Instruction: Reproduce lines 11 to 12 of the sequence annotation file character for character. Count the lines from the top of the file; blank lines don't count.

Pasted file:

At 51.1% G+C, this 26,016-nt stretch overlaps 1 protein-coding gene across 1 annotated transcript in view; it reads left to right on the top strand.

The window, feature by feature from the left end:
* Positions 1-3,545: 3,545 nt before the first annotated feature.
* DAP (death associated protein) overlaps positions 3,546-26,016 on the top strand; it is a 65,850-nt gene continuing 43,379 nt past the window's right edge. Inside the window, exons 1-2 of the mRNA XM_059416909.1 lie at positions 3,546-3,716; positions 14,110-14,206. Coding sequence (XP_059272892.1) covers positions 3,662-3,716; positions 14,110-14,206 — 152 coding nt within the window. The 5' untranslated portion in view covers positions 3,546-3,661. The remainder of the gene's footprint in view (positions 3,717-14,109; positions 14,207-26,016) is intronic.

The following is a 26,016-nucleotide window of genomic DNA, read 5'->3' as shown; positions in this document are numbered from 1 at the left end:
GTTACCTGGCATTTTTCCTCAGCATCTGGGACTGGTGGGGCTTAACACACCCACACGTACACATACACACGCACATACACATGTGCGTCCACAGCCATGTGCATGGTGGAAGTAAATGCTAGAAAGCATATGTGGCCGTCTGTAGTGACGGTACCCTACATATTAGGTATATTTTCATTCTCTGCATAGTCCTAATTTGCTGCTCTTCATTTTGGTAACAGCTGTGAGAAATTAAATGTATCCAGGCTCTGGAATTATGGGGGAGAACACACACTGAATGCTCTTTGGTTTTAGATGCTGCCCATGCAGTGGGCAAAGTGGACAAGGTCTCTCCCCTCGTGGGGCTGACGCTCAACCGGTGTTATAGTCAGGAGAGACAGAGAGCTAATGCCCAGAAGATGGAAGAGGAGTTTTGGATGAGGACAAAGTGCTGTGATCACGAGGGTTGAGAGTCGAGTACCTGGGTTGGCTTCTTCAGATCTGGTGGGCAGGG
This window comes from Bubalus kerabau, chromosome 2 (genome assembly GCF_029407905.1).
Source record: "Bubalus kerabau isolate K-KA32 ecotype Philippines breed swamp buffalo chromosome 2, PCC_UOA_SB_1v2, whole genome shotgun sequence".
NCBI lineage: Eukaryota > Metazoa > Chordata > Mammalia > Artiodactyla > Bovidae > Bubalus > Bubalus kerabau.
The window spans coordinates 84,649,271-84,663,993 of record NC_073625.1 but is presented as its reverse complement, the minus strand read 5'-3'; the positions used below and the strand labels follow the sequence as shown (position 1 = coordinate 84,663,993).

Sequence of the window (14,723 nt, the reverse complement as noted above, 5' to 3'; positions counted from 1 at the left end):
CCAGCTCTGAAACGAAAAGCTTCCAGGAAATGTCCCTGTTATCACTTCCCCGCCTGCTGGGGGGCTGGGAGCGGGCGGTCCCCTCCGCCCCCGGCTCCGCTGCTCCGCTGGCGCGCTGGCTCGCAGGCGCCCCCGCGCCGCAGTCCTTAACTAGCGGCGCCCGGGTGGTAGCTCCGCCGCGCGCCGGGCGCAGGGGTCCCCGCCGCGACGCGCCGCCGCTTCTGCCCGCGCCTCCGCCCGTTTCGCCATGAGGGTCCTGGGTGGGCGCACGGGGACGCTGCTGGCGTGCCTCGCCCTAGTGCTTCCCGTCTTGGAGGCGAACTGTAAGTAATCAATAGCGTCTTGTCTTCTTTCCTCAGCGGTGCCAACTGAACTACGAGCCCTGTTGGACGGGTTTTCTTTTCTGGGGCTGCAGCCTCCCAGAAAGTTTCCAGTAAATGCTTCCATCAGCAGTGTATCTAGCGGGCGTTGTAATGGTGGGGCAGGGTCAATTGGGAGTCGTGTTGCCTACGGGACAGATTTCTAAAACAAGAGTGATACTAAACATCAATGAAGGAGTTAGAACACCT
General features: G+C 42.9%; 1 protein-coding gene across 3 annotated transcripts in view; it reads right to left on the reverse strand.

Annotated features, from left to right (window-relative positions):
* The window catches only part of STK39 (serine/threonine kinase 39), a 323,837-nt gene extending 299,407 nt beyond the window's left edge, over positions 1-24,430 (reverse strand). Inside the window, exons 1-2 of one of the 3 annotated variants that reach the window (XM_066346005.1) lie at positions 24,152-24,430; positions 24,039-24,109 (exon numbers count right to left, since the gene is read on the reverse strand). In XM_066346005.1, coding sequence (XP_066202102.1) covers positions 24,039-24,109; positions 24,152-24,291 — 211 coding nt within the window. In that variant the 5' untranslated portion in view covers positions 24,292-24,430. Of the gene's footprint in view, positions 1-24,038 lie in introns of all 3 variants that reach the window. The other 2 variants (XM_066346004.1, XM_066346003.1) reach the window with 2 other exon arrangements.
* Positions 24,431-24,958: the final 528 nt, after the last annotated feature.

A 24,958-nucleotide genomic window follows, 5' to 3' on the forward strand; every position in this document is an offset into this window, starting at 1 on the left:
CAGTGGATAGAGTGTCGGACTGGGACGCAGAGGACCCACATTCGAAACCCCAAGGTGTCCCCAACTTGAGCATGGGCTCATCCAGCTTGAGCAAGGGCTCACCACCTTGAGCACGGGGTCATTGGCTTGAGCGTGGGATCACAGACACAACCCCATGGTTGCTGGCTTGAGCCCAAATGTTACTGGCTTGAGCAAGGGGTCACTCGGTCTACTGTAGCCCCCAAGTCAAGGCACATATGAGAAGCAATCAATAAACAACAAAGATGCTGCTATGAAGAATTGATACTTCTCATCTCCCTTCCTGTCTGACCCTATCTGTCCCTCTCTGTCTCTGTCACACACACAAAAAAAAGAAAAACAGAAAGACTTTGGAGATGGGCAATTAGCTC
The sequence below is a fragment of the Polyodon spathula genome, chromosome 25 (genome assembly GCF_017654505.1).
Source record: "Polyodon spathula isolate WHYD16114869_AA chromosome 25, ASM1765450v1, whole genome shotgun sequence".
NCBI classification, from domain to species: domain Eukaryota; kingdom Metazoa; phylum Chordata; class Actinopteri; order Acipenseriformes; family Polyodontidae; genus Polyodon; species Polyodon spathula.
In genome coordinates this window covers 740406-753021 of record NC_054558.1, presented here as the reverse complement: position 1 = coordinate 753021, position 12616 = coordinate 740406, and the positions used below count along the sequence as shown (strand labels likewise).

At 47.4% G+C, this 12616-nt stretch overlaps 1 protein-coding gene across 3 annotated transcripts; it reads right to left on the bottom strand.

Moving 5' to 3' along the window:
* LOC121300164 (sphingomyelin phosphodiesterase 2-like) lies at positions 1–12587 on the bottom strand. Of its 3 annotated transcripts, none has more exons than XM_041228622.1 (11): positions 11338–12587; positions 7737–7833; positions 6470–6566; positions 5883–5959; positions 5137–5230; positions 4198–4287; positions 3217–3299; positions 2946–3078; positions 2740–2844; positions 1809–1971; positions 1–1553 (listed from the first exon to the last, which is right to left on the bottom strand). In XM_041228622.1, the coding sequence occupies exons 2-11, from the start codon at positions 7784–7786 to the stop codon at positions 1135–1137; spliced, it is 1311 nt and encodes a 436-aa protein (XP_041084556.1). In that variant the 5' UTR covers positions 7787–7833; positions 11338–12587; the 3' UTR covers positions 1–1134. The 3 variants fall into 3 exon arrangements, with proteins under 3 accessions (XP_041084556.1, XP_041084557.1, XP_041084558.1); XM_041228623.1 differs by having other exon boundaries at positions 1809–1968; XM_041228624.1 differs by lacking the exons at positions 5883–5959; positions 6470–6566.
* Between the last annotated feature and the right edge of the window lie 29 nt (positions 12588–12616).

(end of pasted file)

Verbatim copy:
Sequence of the window (14,723 nt, the reverse complement as noted above, 5' to 3'; positions counted from 1 at the left end):
CCAGCTCTGAAACGAAAAGCTTCCAGGAAATGTCCCTGTTATCACTTCCCCGCCTGCTGGGGGGCTGGGAGCGGGCGGTCCCCTCCGCCCCCGGCTCCGCTGCTCCGCTGGCGCGCTGGCTCGCAGGCGCCCCCGCGCCGCAGTCCTTAACTAGCGGCGCCCGGGTGGTAGCTCCGCCGCGCGCCGGGCGCAGGGGTCCCCGCCGCGACGCGCCGCCGCTTCTGCCCGCGCCTCCGCCCGTTTCGCCATGAGGGTCCTGGGTGGGCGCACGGGGACGCTGCTGGCGTGCCTCGCCCTAGTGCTTCCCGTCTTGGAGGCGAACTGTAAGTAATCAATAGCGTCTTGTCTTCTTTCCTCAGCGGTGCCAACTGAACTACGAGCCCTGTTGGACGGGTTTTCTTTTCTGGGGCTGCAGCCTCCCAGAAAGTTTCCAGTAAATGCTTCCATCAGCAGTGTATCTAGCGGGCGTTGTAATGGTGGGGCAGGGTCAATTGGGAGTCGTGTTGCCTACGGGACAGATTTCTAAAACAAGAGTGATACTAAACATCAATGAAGGAGTTAGAACACCT